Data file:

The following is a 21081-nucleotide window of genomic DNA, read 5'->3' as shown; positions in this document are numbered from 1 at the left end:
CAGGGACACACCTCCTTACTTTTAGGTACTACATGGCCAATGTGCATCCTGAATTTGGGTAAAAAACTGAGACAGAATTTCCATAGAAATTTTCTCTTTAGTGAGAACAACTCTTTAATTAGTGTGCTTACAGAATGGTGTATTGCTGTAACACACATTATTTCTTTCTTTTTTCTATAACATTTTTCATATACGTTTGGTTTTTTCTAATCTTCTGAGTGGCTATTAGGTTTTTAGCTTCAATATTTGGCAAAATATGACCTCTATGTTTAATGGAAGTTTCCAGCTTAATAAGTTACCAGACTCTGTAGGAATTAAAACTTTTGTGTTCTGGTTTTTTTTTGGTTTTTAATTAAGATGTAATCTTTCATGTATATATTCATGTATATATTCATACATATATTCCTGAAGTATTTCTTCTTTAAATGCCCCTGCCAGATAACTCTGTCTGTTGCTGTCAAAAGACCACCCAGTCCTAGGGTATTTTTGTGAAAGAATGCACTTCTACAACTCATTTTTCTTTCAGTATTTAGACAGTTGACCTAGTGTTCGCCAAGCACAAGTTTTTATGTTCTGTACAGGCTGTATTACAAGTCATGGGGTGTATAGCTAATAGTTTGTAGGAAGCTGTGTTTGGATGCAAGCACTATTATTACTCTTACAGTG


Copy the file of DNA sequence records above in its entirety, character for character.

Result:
The following is a 21081-nucleotide window of genomic DNA, read 5'->3' as shown; positions in this document are numbered from 1 at the left end:
CAGGGACACACCTCCTTACTTTTAGGTACTACATGGCCAATGTGCATCCTGAATTTGGGTAAAAAACTGAGACAGAATTTCCATAGAAATTTTCTCTTTAGTGAGAACAACTCTTTAATTAGTGTGCTTACAGAATGGTGTATTGCTGTAACACACATTATTTCTTTCTTTTTTCTATAACATTTTTCATATACGTTTGGTTTTTTCTAATCTTCTGAGTGGCTATTAGGTTTTTAGCTTCAATATTTGGCAAAATATGACCTCTATGTTTAATGGAAGTTTCCAGCTTAATAAGTTACCAGACTCTGTAGGAATTAAAACTTTTGTGTTCTGGTTTTTTTTTGGTTTTTAATTAAGATGTAATCTTTCATGTATATATTCATGTATATATTCATACATATATTCCTGAAGTATTTCTTCTTTAAATGCCCCTGCCAGATAACTCTGTCTGTTGCTGTCAAAAGACCACCCAGTCCTAGGGTATTTTTGTGAAAGAATGCACTTCTACAACTCATTTTTCTTTCAGTATTTAGACAGTTGACCTAGTGTTCGCCAAGCACAAGTTTTTATGTTCTGTACAGGCTGTATTACAAGTCATGGGGTGTATAGCTAATAGTTTGTAGGAAGCTGTGTTTGGATGCAAGCACTATTATTACTCTTACAGTG